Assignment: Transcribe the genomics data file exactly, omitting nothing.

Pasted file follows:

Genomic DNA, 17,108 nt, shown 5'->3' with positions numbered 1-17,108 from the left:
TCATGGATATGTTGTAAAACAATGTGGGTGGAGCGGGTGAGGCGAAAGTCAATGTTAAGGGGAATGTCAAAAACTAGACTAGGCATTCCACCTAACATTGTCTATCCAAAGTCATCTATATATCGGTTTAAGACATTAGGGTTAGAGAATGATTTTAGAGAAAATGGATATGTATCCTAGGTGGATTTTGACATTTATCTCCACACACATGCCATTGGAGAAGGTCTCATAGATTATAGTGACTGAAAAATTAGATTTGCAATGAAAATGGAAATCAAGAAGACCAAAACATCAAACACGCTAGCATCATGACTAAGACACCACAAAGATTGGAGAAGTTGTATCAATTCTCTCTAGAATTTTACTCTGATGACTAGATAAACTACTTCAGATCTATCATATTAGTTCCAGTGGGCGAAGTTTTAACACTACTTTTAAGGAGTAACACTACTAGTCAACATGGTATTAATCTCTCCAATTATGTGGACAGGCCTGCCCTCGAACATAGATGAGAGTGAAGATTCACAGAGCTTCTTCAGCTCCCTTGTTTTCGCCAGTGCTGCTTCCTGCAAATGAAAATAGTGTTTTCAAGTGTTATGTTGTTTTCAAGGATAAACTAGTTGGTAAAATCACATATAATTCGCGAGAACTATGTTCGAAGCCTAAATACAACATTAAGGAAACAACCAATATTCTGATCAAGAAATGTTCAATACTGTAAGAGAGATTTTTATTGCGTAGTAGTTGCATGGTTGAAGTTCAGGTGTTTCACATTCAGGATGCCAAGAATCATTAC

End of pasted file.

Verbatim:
Genomic DNA, 17,108 nt, shown 5'->3' with positions numbered 1-17,108 from the left:
TCATGGATATGTTGTAAAACAATGTGGGTGGAGCGGGTGAGGCGAAAGTCAATGTTAAGGGGAATGTCAAAAACTAGACTAGGCATTCCACCTAACATTGTCTATCCAAAGTCATCTATATATCGGTTTAAGACATTAGGGTTAGAGAATGATTTTAGAGAAAATGGATATGTATCCTAGGTGGATTTTGACATTTATCTCCACACACATGCCATTGGAGAAGGTCTCATAGATTATAGTGACTGAAAAATTAGATTTGCAATGAAAATGGAAATCAAGAAGACCAAAACATCAAACACGCTAGCATCATGACTAAGACACCACAAAGATTGGAGAAGTTGTATCAATTCTCTCTAGAATTTTACTCTGATGACTAGATAAACTACTTCAGATCTATCATATTAGTTCCAGTGGGCGAAGTTTTAACACTACTTTTAAGGAGTAACACTACTAGTCAACATGGTATTAATCTCTCCAATTATGTGGACAGGCCTGCCCTCGAACATAGATGAGAGTGAAGATTCACAGAGCTTCTTCAGCTCCCTTGTTTTCGCCAGTGCTGCTTCCTGCAAATGAAAATAGTGTTTTCAAGTGTTATGTTGTTTTCAAGGATAAACTAGTTGGTAAAATCACATATAATTCGCGAGAACTATGTTCGAAGCCTAAATACAACATTAAGGAAACAACCAATATTCTGATCAAGAAATGTTCAATACTGTAAGAGAGATTTTTATTGCGTAGTAGTTGCATGGTTGAAGTTCAGGTGTTTCACATTCAGGATGCCAAGAATCATTAC